3. Being Overly Ambitious
“Of course we want employees who are ambitious and hope to move forward with our company,” says Jeremy Gates, research team leader at a pharmaceutical company. ”But at the same time, I don’t want to hire an entry-level employee who isn’t going to be happy with the job they’re getting. I had one young lady who was extremely bright and very driven, but she didn’t ask a single question about what her position would be now. She was only interested in how quickly she could get promoted and our advancement opportunities. If you’re already looking at the job that you might be eligible for months from now, it tells me that you aren’t going to be satisfied with the position you’re getting.”
The takeaway: There’s a fine line to walk between wanting to advance—and wanting it so badly you talk yourself out of a job you haven’t gotten yet. It is okay to ask a single question about this job’s advancement opportunities, or whether the company frequently promotes from within, but if you want to get hired, never announce that you don’t do grunt work, and do focus your attention on proving you’re the best candidate for the job in front of you.
4. Playing the Victim
“Every once in a while, I’ll get a candidate who just seems to have the worst luck at everything,” recalls M.C., a commercial banking manager. “They had to leave one job because of an ill parent, then they were laid off two months later, and then they had a personal health problem. They talk about their life as if it was a series of unfortunate events. And even if those events were out of the person’s control, all that negativity can be worrisome. Or maybe I just don’t want to bring their bad voodoo into the company. Really, I just feel like I’ll spend the next few years feeling sorry for them instead of managing them.”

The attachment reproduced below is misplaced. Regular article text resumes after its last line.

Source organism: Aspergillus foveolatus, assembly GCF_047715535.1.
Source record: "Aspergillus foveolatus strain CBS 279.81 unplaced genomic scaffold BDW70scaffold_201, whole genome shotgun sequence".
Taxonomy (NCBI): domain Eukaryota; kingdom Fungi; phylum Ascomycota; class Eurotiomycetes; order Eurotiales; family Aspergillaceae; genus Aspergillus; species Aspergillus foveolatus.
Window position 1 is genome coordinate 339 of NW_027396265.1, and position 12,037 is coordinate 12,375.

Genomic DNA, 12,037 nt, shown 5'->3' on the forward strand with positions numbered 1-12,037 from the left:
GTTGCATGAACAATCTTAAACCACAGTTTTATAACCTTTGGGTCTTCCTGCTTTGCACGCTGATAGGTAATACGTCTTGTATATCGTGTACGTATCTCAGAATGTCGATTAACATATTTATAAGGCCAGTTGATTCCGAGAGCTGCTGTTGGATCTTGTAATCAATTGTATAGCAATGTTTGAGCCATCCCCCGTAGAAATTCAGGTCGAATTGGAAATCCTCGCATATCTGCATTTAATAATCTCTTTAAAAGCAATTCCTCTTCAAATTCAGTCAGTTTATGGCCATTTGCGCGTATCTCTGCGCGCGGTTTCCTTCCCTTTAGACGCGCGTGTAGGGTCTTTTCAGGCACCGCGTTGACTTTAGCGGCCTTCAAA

The takeaway: Yes, bad luck can happen to good people, but airing your dirty laundry in an interview never got anyone ahead. The bottom line is that you can’t expect a hiring manager to have time or energy to deal with your personal life, especially before you’ve even proven yourself. Remember: They’re looking for someone to make their job easier, and for someone who knows how to work through problems as they crop up. Save your sad tales for your most sympathetic friend and put your best face forward in a job search.
5. Neglecting Your Body Language
“Once you’ve done this for a while, you have an ability to read people by their behavior,” says Deb Niezer, COO of AALCO Distributing. “You look at body language, the way they speak and the way they present themselves to show the whole picture. If they say, ‘I’m open to new ideas,’ but then sit with their arms and legs crossed, it’s questionable. If they say they have management skills but don’t carry themselves like leaders, it’s hard to trust that assertion. The details make the difference.”